Nonetheless, Mr. Clinton earned significantly higher general approval ratings than Mr. Obama because he earned considerable crossover support, including from about 30 percent of Republicans. Mr. Obama’s opposition has been extremely unified. That makes it difficult for Mr. Obama to earn overall approval ratings at or above 50 percent. The next time you hear someone say that Republicans were just as hard on Clinton as they've been on President Obama, there's your comeback.

The truth is that there has been a unified ferocity in the opposition to this President. That is simply a fact. Given how accommodating he's been, its pretty difficult to write that off to policy differences. So what are we left with to explain it? I think that ultimately we all know…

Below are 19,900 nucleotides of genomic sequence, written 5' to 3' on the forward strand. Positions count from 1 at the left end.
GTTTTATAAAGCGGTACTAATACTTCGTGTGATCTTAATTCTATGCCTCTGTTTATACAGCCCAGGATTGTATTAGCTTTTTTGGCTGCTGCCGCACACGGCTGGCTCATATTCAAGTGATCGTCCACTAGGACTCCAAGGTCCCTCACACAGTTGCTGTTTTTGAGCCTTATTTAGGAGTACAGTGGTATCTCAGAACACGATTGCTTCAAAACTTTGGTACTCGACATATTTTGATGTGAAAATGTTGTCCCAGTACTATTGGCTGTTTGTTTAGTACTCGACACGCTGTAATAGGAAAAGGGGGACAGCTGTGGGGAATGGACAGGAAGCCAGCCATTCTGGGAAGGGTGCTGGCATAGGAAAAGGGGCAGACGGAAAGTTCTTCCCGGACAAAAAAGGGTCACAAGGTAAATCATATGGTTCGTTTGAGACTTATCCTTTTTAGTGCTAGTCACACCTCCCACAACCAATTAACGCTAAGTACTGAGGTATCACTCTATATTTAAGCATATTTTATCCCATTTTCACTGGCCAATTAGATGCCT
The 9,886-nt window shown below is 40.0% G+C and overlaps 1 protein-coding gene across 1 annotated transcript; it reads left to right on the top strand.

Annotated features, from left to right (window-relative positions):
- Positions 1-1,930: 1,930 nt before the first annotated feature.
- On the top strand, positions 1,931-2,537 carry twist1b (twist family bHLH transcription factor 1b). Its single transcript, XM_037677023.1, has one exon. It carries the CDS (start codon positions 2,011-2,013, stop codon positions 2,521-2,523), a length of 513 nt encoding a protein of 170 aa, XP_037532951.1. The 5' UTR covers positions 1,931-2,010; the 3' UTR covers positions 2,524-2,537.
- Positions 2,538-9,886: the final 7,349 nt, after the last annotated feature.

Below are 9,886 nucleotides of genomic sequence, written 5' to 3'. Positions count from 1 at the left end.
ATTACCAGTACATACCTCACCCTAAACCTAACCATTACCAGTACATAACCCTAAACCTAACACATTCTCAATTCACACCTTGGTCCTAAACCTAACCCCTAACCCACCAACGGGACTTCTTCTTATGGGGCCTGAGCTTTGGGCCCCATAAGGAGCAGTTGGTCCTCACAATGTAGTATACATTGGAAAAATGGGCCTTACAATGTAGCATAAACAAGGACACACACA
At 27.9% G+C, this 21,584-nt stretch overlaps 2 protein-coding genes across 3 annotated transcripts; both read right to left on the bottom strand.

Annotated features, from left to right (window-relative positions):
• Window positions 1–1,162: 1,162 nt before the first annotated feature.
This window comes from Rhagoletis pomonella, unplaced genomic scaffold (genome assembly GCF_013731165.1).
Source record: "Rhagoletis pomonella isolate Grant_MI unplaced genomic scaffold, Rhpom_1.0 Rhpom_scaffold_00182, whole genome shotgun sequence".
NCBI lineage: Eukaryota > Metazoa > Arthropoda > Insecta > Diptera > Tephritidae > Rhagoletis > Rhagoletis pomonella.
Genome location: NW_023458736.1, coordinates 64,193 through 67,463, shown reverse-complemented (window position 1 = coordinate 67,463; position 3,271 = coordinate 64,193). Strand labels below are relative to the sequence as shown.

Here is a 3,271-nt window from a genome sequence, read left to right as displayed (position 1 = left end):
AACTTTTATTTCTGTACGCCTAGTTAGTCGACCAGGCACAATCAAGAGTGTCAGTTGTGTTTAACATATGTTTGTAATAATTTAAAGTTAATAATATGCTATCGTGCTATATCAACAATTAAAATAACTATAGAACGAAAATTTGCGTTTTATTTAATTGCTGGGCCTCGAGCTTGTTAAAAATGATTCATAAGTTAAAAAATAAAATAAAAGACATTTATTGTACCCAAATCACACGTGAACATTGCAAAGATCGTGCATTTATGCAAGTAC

Thought for the day: Glass half full

The power of cartoons is usually not in their humor, but in their ability (much like poetry) to say SO much with so few words. I'll just leave this one here for you to ponder.

How should we measure a president's success?

I, for one, really appreciate Jonathan Chait's column yesterday titled: Obama Promised to do 4 Big Things as President. Now He's Done Them All. He uses the following statement from the President's 2008 Inaugural Address to name those 4 things:
Homes have been lost, jobs shed, businesses shuttered. Our health care is too costly, our schools fail too many, and each day brings further evidence that the ways we use energy strengthen our adversaries and threaten our planet. And so President Obama's initiatives on the stimulus bill, Wall Street reform, health care reform, education reform and now climate change are noted as major accomplishments.